While I’ve spent considerable time on the question of my individual purpose, I can’t say I ever loitered very long on the issue of humanity’s purpose in general. Perhaps it’s because the question seems unanswerable.

Growing up in the charismatic church, I heard plenty about our purpose being to know God and make Him known. And I don’t disagree, really. But what about life in the physical world? We were created physical beings on a physical planet for a physical purpose. But why?

The first account of Creation tells us more about God’s heart on the matter. What He was thinking when He fashioned us. Let’s take a look:

Then God said, “Let us make man in our image, in our likeness, and let them rule over the fish of the sea and the birds of the air, over the livestock, over all the earth (all the wild animals), and over all the creatures that move along the ground.” So God created man in his image, in the image of God he created him; male and female He created them. 

Let them rule. That was the first stated purpose.

God blessed them and said to them, “Be fruitful and increase in number; fill the earth and subdue it. Rule over the fish of the sea and the birds of the air and over every living creature that moves on the ground.”

In that passage, the mandate evolves into more detail:

  • Be fruitful
  • Increase in number
  • Fill the earth
  • Subdue the earth
  • Rule over fish, birds, and every living ground creature

So for all the creatures that live and breathe on the earth, humans were given the mandate to rule.

Side note: I was taught the phrase “Be fruitful and multiply” was a single phrase encapsulating a command to reproduce more humans. But with some distance from that mindset, I see now that being “fruitful” and “multiplying” are, or at least can be, two entirely separate and different mandates. To be fruitful is to do work that bears much fruit. To multiply is to reproduce. Those are not the same thing. Very different, actually. And it’s important to recognize that there’s a mandate to be fruitful in our efforts.

What about tending to the garden? Weren’t they given a mandate to steward the land as well?

I believe we were, but the mandate looks different because the mindset of Mosaic Israel (the time when this book was most likely written) would have seen ruling to be an act one does over living creatures, not plants and soil.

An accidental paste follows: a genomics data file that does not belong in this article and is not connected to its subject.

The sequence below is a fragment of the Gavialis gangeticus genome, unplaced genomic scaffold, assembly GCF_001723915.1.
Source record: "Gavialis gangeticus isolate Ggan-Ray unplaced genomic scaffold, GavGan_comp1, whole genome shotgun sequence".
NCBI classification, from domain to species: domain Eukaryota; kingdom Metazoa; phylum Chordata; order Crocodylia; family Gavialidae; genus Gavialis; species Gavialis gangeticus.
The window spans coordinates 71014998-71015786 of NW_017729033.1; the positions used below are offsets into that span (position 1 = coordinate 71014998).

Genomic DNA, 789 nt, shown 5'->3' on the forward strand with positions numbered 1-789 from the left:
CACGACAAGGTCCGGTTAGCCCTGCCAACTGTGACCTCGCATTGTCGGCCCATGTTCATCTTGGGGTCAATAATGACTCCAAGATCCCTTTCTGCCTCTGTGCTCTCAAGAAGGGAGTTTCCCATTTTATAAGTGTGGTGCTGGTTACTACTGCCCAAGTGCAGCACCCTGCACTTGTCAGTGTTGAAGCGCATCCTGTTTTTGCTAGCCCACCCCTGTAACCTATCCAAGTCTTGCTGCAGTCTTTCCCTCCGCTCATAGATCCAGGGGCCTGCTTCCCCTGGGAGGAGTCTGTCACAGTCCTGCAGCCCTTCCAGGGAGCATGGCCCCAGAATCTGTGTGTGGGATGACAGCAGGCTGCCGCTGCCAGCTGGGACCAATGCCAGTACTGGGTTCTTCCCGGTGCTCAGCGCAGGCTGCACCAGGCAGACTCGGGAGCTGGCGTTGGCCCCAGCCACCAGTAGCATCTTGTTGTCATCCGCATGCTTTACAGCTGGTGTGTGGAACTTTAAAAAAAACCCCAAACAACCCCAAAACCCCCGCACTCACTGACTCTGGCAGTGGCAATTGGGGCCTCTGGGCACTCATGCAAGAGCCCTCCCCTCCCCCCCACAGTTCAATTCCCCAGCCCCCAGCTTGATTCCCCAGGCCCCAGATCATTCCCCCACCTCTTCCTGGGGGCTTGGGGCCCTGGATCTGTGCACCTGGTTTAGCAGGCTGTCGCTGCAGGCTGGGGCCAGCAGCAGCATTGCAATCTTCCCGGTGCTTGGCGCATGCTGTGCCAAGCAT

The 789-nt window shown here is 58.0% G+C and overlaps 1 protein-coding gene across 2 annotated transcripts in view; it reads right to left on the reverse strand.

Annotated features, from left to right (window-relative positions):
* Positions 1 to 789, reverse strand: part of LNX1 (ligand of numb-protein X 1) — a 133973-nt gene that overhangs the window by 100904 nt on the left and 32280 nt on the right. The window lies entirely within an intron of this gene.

But the issue of plants didn’t go unaddressed. Here’s what He said on the matter:

Then God said: “I give you every seed-bearing plant on the face of the whole earth and every tree that has fruit with seed in it. They will be yours for food. And to all the beasts of the earth and all the birds of the air and all the creatures that move on the ground – everything that has the breath of life in it – I give every green plant for food.” And it was so.

So we see the language is different. Humans aren’t commanded to rule the plants. But every seed bearing plant and tree with seeded fruit belongs to us for food.

So we have ruling over the creatures and eating the plants. We have labor that bears much fruit. And we have making tiny humans. And this odd notion of subduing the earth.

In English, “subdue” means to overcome, quieten, or bring under control. We’ll discuss this more further, because I think this is where the stewardship mandate comes into play. Take a moment to think about the earliest description of Creation. We know that people were created in God’s image. Perhaps in the story of Creation before mankind arrived we will see some sort of pattern which we are to follow. After all, if we are made in God’s image, we ought to be living and doing things that also follow His nature and pattern.

In the beginning God created the heavens and the earth. The earth was formless and void, and darkness was over the surface of the deep, and the Spirit of God was moving over the surface of the waters. Then God said, “Let there be light”; and there was light. God saw that the light was good…

This is our starting point. Being made in God’s image, perhaps God saw fit to give man and woman an Earth that was somewhat formless and void, and empowered them to “subdue” it. What if subdue is our call to be like God and take something that has greater potential than it has fulfilled and to form something functionally beautiful and coherent?

To be continued…